So many reasons to dig into things I've wanted to look at for a while!
Op dinsdag 5 december 2017 18:23:37 UTC+1 schreef Matthias Felleisen:
> You may also wish to look into Rosette, a Racket-based SMT DSL. Emina
> Torlak is the creator and you should be able to find it from her web site —
> Thank you for your input. I will look into enlisting a proof assistant.
> Op maandag 4 december 2017 19:23:16 UTC+1 schreef Matthias Felleisen:
>> > On Dec 4, 2017, at 9:47 AM, Vincent Nys <vince...@gmail.com> wrote:
>> > Hi,
>> > I'm currently working on a program transformation technique for logic
>> programs. The technique uses abstract interpretation, so I have an abstract
>> program semantics and the main operation is an abstraction of resolution. I
>> would like to prove a particular property of this semantics (namely that
>> the number of non-equivalent abstract conjunctions that can be obtained
>> through resolution is finite unless there are recursive calls which can be
>> characterized in a specific way). I can't seem to do it by hand. Would
>> Redex be of help if I used it to code an interpreter for these abstract
>> semantics? I don't necessarily mean that it should produce a complete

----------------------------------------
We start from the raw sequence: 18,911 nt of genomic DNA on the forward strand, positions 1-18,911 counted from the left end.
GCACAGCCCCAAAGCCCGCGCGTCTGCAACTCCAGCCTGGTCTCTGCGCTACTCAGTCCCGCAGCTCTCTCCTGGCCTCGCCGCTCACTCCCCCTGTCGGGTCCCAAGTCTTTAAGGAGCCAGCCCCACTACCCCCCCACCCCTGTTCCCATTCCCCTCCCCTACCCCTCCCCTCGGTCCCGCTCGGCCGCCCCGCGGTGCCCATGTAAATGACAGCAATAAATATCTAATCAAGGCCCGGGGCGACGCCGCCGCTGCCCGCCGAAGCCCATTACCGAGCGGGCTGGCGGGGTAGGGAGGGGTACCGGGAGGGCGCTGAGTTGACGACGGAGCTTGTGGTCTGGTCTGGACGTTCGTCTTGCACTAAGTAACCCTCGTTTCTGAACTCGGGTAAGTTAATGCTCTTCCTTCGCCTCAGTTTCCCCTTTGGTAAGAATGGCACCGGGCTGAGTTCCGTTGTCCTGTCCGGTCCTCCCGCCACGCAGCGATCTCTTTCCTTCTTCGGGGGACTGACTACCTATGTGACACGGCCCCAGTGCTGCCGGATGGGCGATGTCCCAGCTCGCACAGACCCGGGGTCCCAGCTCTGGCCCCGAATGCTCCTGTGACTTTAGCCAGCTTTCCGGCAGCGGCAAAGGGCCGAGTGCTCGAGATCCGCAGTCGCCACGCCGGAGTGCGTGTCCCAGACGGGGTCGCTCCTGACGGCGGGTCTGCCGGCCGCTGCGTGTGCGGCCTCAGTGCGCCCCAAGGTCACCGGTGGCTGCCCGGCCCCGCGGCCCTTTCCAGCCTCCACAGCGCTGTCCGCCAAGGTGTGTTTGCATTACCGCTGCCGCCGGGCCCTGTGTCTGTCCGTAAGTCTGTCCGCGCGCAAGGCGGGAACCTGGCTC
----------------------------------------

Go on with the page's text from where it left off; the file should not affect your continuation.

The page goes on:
>> proof, but, for example, could it demonstrate that the property holds for a
>> logic program with at most N clauses of length L, where neither is
>> symbolic, by exhausting a search space?
>> Let me first clarify a misunderstanding. Redex is not really a tool for
>> writing an interpreter. If you want to write interpreters, use Racket or
>> Typed Racket. Redex is a tool for specifying either a reduction semantics
>> or a relation semantics. It’s unique for the former and one among others
>> for the latter.
>> Let me then state a surprising admission. Even though I started as a
>> Prologer and have always thought of reduction semantics as a unique and
>> amazing tool for specifying a semantics, I have never done so for a logic
>> language. Interesting.
>> Now as to your question, Redex can check things but it’s hard to prove
>> them, even for finite cases. In the past some of my PhD students have
>> developed Redex model to experiment with a semantics and Isabelle/Coq
>> proofs to prove things. Modeling in Redex tends to be fast and easy; it
>> really feels like it imposes only a slightly higher overhead than
>> paper-and-pencil modeling.
>> Many wish that proof systems and Redex were more integrated. Alas they
>> are not.
>> — Matthias
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